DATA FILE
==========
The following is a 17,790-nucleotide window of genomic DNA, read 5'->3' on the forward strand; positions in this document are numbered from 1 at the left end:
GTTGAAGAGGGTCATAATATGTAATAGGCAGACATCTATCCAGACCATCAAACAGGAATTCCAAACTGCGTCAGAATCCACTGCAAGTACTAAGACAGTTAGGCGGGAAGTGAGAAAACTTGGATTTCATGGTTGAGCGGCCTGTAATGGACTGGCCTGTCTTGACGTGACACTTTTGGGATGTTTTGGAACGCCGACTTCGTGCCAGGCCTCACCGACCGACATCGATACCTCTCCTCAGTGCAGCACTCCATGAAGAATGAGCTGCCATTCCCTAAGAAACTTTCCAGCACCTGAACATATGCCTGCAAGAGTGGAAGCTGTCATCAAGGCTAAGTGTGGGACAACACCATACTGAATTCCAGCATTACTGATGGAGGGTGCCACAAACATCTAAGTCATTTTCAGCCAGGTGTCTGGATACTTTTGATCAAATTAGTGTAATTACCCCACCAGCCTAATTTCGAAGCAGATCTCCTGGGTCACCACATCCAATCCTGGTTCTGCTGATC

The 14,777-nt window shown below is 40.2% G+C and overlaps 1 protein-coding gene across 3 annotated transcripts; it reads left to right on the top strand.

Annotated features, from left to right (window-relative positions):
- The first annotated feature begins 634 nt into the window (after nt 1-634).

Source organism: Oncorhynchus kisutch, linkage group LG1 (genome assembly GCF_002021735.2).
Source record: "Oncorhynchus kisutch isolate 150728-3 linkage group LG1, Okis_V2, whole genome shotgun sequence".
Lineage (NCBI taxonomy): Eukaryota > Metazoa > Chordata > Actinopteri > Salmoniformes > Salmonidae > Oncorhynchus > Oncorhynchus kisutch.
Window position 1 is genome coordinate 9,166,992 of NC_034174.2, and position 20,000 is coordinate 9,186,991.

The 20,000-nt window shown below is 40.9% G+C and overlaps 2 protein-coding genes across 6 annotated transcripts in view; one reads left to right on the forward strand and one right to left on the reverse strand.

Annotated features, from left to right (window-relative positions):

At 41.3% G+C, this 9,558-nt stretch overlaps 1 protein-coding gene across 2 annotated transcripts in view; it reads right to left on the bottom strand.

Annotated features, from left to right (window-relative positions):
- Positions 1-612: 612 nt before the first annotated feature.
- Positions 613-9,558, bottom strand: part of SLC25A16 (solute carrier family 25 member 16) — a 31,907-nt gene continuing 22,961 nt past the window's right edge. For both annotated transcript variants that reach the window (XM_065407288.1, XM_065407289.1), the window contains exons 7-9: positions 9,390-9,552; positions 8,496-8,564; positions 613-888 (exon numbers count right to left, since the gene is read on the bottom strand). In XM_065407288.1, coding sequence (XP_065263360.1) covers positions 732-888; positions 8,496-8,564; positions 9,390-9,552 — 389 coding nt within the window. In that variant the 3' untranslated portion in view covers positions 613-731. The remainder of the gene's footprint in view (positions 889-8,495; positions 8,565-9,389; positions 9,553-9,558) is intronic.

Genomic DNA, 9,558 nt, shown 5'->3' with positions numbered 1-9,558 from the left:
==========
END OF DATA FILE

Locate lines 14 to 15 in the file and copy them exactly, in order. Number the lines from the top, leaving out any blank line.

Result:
- Positions 1-612: 612 nt before the first annotated feature.
- Positions 613-9,558, bottom strand: part of SLC25A16 (solute carrier family 25 member 16) — a 31,907-nt gene continuing 22,961 nt past the window's right edge. For both annotated transcript variants that reach the window (XM_065407288.1, XM_065407289.1), the window contains exons 7-9: positions 9,390-9,552; positions 8,496-8,564; positions 613-888 (exon numbers count right to left, since the gene is read on the bottom strand). In XM_065407288.1, coding sequence (XP_065263360.1) covers positions 732-888; positions 8,496-8,564; positions 9,390-9,552 — 389 coding nt within the window. In that variant the 3' untranslated portion in view covers positions 613-731. The remainder of the gene's footprint in view (positions 889-8,495; positions 8,565-9,389; positions 9,553-9,558) is intronic.